Despite looking as scary as balls, this process actually disinfects the treated wound. Medical maggots are raised in special facilities and thoroughly disinfected before application. Amazingly, maggots will only eat the dead tissue while making secretions that prevent bacteria from growing. Awfully clean for something hanging out in trash cans.
Chances are you've never really thought of grasshoppers as pests. However, in southern parts of the United States grasshoppers are just that, often damaging crops viral to the economy such as citrus fruit and vegetables. Annoying, right?
Okay, so let's assume that you don't care about the plight of the Florida orange. There's still reason to fear the grasshopper: grasshopper plagues. Imagine fifty to two-hundred grasshoppers per yard eating everything. Dry summers and springs allow for more grasshopper eggs to survive than normal while greatly affecting the populations of their predators (such as birds), allowing grasshoppers to become the new pest in town. Grasshopper plagues are known to greatly impact farmers in the American west.
Why We Need Them: Grasshoppers are a double-edged sword: while they can literally eat you out of house and home, the waste they produce returns viral nutrients to the soil to better help more crops grow. When they inevitably die, their corpses provide even more nutrients.
More importantly, grasshoppers have a central nervous system very similar to our own, allowing us to study and experiment on them for medical purposes with untested drugs.
Every summer, everywhere: bees.
Bees are a necessary part of human existence because they are the most common pollinator we have. But for most people that's where the friendship ends. Bees are incredibly territorial, and once they move into the neighborhood you need to creep around your own property like you're trying to avoid the police. The places where bees call home are a problem, too: bees favor hollow trees and other tight spaces to form hives, but are just as happy living inside the walls of your house should you have any cracks permitting them entry. And do you know how many bees are in a hive?
Once bees are in your home, that's it: they own the place. And if you're one of those creepy bee keeping types, you may very well be part of the problem. Once bees outgrow the boxes you provide them with, they swarm to a new location.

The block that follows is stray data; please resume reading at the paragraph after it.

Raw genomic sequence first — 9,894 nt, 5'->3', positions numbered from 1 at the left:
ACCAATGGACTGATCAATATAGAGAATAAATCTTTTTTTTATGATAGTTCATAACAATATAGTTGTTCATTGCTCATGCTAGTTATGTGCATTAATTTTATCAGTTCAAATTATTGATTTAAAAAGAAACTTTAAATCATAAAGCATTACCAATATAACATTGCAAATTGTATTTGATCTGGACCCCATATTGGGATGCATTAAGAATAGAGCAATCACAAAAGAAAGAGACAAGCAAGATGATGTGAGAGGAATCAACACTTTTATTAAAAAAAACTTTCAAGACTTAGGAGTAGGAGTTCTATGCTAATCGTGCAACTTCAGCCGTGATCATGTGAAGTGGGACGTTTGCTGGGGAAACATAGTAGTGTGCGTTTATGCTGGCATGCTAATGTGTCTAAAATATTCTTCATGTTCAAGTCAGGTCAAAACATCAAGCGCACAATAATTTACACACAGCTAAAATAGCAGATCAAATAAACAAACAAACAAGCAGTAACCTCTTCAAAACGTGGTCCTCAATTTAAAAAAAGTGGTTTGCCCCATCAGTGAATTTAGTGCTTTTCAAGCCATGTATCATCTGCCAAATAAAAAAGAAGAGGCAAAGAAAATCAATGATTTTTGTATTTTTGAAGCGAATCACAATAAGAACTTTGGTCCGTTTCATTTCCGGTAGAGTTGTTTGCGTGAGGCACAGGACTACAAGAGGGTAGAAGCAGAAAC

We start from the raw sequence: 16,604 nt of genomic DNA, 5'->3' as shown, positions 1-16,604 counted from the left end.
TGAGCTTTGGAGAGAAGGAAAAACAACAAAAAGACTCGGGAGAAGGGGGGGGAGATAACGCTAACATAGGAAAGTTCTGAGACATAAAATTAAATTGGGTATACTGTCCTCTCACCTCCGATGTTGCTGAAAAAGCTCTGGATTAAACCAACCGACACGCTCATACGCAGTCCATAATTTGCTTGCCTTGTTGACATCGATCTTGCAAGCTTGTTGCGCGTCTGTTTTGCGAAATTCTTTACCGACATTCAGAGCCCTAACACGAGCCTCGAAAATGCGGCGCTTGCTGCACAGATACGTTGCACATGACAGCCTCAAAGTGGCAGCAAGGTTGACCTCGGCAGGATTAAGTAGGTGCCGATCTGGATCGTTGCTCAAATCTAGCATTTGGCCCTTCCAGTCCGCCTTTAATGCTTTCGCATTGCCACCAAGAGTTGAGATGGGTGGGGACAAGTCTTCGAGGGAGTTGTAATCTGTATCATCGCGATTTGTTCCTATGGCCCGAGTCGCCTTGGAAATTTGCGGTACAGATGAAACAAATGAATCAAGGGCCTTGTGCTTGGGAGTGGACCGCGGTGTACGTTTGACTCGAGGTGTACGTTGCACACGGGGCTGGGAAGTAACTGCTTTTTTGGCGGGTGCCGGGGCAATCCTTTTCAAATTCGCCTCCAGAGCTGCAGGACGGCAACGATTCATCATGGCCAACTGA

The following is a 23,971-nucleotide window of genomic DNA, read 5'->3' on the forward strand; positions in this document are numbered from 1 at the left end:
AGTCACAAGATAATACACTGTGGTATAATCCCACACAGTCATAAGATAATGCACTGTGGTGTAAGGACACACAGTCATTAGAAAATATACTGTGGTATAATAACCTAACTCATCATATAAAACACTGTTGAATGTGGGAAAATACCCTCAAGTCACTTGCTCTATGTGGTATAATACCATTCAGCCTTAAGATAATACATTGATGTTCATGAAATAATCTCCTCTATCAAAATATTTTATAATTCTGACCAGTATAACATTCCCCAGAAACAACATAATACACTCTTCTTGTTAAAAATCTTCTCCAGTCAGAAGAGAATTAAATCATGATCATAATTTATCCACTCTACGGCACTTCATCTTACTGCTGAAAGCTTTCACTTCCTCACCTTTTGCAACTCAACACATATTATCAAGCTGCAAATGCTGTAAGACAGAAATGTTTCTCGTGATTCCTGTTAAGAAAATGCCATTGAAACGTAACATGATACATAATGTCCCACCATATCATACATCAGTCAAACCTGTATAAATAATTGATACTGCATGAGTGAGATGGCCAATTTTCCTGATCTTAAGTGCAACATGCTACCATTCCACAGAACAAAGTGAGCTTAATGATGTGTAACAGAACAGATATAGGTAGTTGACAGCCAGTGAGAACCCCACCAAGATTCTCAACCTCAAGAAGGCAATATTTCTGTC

Why We Need Them: Bees make honey, which is both delicious and, like spider venom, a potential wonder drug. One of the most widely studied benefits of honey is its treatment of burns. According to at least one study, honey will reduce the average healing time of burns more than traditional gauze and bandages. Pffft, as if you needed another reason to cover yourself in honey.
In New Zealand, doctors can prescribe special bandages infused with manuka honey that's capable of treating ulcers. The same is true for patients with a MRSA, an infection that usually affects the skin but if left untreated can attack other parts of the body. And while the study is still out on this one, honey may be an effective treatment for Fournier's gangrene, a rare type of gangrene that afflicts men's genitals. Not only can bees save you skin, they may be able to save your balls as well.
- - Fire Ants: http://m.profilelayouts.com/pl/ss/1163.jpg http://www.dpi.qld.gov.au/images/Biosecurity_EnvironmentalPests/FireAnts-RIFAWorker-WithScale-350.jpg
- - Spiders: http://www.ski.org/Vision/Eyepage/Images/netcastingB.jpg http://images2.wikia.nocookie.net/__cb20060504121143/uncyclopedia/images/0/01/Basement-small.jpg
- - Maggots: http://www.sciencebuzz.org/sites/default/files/images/1421023302_28d3a09611.jpg http://geekcrafts.com/wp-content/geek_craft_images/maggots.jpg http://images.wikia.com/muppet/images/6/6c/Oscar-can.jpg
- - Grasshoppers: http://www.bonappetit.com/images/tips_tools_ingredients/ingredients/ttar_orange_01_h_launch.jpg http://4.bp.blogspot.com/_lDfVXMCBuu0/SUKh0xSkJNI/AAAAAAAACCI/vy3knnTJZLc/s400/dead+grasshopper+shell+pic.jpg
- - Bees: http://www.ppmbeeremovalphoenix.com/killer-bee-swarm.jpg http://www.beebehavior.com/beeimages/belife/swarm_inside_hive.jpg